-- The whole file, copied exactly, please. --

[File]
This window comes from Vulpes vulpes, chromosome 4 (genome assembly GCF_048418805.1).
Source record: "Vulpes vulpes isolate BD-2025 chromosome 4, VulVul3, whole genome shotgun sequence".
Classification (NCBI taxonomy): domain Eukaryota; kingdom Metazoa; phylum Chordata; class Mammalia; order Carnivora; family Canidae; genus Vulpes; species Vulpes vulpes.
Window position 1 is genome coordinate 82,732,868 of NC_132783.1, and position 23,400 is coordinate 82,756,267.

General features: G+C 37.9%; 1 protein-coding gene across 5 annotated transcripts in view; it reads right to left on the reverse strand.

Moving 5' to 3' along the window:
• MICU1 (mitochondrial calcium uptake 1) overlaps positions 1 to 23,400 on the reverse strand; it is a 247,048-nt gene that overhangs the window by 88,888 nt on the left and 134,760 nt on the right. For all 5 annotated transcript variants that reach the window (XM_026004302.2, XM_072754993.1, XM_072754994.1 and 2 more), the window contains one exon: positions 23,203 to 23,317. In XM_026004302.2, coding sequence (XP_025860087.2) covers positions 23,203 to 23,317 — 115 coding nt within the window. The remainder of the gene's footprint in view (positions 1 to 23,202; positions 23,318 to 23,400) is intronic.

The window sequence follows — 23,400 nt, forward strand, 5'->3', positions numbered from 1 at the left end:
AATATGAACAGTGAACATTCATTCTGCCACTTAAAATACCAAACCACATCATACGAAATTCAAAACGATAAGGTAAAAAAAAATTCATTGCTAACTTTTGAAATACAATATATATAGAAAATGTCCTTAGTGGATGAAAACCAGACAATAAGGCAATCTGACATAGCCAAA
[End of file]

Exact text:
This window comes from Vulpes vulpes, chromosome 4 (genome assembly GCF_048418805.1).
Source record: "Vulpes vulpes isolate BD-2025 chromosome 4, VulVul3, whole genome shotgun sequence".
Classification (NCBI taxonomy): domain Eukaryota; kingdom Metazoa; phylum Chordata; class Mammalia; order Carnivora; family Canidae; genus Vulpes; species Vulpes vulpes.
Window position 1 is genome coordinate 82,732,868 of NC_132783.1, and position 23,400 is coordinate 82,756,267.

General features: G+C 37.9%; 1 protein-coding gene across 5 annotated transcripts in view; it reads right to left on the reverse strand.

Moving 5' to 3' along the window:
• MICU1 (mitochondrial calcium uptake 1) overlaps positions 1 to 23,400 on the reverse strand; it is a 247,048-nt gene that overhangs the window by 88,888 nt on the left and 134,760 nt on the right. For all 5 annotated transcript variants that reach the window (XM_026004302.2, XM_072754993.1, XM_072754994.1 and 2 more), the window contains one exon: positions 23,203 to 23,317. In XM_026004302.2, coding sequence (XP_025860087.2) covers positions 23,203 to 23,317 — 115 coding nt within the window. The remainder of the gene's footprint in view (positions 1 to 23,202; positions 23,318 to 23,400) is intronic.

The window sequence follows — 23,400 nt, forward strand, 5'->3', positions numbered from 1 at the left end:
AATATGAACAGTGAACATTCATTCTGCCACTTAAAATACCAAACCACATCATACGAAATTCAAAACGATAAGGTAAAAAAAAATTCATTGCTAACTTTTGAAATACAATATATATAGAAAATGTCCTTAGTGGATGAAAACCAGACAATAAGGCAATCTGACATAGCCAAA